Coffee was a scarce product in the GDR from the very beginning. The demand for coffee was initially partly met by the Soviet Union, but from 1954 this source of supply fell away. Now the GDR had to produce coffee itself. From 1957 onwards, coffee beans were roasted in a production plant in Magdeburg and new methods for making coffee were developed. This plant had already been set up in 1908 and was operated by the company »Kathreiners Malzkaffeefabriken«. After the Second World War, the owners were expropriated and the plant was taken over by the Association of Consumer Cooperatives in 1947. The coffee produced there was sold together with other well-known coffees of the GDR, such as »Mona« and »Rondo«, under the brand »Röstfein«. Coffee, however, remained a scarce product and was correspondingly expensive. The pictured package of »Mona« bean coffee from 1989 in our collection cost 10 marks for only 125 grams. However, these high prices hardly kept GDR citizens from consuming coffee. In the 1970s, 3.3 billion marks per year were spent on the popular hot drink.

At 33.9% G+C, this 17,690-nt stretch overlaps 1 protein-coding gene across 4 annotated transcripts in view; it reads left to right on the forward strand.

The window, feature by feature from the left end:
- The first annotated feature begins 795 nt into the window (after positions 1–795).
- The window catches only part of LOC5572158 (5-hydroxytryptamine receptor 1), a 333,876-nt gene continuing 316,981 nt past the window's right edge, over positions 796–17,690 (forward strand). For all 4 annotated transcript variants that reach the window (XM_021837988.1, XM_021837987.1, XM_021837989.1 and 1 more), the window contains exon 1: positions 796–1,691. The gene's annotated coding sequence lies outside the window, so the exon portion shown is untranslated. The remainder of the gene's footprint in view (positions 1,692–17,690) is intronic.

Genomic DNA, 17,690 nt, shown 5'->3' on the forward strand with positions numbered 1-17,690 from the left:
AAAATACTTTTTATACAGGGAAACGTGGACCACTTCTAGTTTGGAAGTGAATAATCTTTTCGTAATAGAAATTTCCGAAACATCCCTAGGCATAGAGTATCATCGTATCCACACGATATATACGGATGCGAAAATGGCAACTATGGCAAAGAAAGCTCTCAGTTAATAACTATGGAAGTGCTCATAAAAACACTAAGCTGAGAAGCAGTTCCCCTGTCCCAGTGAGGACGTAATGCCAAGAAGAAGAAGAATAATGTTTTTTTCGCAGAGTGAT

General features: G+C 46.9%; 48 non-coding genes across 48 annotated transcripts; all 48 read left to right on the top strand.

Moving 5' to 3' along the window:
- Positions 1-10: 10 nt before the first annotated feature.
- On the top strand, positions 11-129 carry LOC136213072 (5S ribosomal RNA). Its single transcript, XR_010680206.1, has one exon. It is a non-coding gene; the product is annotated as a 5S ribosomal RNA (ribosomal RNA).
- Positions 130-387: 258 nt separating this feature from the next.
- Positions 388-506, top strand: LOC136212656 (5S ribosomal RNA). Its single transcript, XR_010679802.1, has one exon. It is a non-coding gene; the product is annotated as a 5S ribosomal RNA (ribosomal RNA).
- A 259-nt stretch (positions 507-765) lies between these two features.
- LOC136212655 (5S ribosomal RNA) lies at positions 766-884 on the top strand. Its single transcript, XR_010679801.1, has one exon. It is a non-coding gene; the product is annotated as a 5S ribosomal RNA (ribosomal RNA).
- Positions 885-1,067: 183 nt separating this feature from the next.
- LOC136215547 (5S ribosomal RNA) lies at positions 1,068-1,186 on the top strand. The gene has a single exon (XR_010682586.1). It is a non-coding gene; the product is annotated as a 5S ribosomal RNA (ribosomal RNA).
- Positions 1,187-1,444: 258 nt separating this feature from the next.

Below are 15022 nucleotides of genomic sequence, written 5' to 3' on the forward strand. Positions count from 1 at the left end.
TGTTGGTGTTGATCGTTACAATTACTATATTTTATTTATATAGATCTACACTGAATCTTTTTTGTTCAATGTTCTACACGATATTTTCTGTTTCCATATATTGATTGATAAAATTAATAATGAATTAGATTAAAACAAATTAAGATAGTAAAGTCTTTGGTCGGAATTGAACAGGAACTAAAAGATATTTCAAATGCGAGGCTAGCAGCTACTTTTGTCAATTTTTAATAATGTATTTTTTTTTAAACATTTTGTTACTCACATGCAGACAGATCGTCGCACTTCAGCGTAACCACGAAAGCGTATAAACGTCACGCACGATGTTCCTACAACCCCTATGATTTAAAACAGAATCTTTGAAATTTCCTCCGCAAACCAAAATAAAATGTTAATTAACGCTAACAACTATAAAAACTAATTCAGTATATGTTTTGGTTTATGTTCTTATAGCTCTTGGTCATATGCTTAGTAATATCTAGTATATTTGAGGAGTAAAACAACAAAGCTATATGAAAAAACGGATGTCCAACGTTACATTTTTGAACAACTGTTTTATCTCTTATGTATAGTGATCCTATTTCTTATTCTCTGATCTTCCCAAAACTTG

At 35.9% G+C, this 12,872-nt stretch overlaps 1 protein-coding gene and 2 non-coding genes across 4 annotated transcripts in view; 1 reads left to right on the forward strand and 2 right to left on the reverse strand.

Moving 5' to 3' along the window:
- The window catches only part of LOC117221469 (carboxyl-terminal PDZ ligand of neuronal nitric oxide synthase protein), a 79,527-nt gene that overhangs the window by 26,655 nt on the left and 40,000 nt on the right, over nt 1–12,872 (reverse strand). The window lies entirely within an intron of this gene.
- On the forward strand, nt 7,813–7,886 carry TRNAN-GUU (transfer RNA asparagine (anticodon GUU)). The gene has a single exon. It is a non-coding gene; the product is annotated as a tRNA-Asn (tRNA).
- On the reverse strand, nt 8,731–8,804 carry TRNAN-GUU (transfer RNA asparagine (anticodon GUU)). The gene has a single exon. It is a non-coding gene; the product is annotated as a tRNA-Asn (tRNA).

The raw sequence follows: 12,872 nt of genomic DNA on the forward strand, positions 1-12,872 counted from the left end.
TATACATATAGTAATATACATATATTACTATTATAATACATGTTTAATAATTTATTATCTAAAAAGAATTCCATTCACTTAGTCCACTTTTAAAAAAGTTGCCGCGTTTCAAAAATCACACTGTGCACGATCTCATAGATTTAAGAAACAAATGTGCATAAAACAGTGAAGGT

In the 1970s, the supply situation for coffee deteriorated. A coffee crisis, triggered by a bad harvest in Brazil, led to enormous price increases on the world market. Due to rising oil prices, which now also had an impact in the GDR, the cost of importing consumer goods had to be reduced. The apparent solution to the problem came in a silver-coloured package: »Kaffee Mix« was introduced. »Kaffee Mix«, which was soon popularly called »Erich's Krönung«, contained only 51 percent coffee powder. 49 percent consisted of a mixture of various surrogates. The mixture not only clogged many coffee machines, but also did not meet the taste of GDR citizens. The GDR government had not expected such a storm of protest, but the people prevailed. As quickly as it was introduced, »Erich's Krönung« coffee mix disappeared from the shelves again.
Picture: Coffee »Mona« (left), coffee mix »Erichs Krönung« (right)
From 1978, the supply situation improved and prices fell again. However, there were still problems for the GDR, as the necessary foreign currency to buy the coffee beans was scarce. The government wanted a sustainable solution, so plantation facilities were established in the People's Republic of Vietnam in the 1980s. The irony of history was that the first coffee from Vietnam was not harvested until 1991 and the GDR could no longer profit from it. For Vietnam, the GDR's involvement paid off, though – the state is now the second largest coffee exporter in the world.
Text by Rebecca Hall
Editor's note: This article first appeared on 3 August 2017.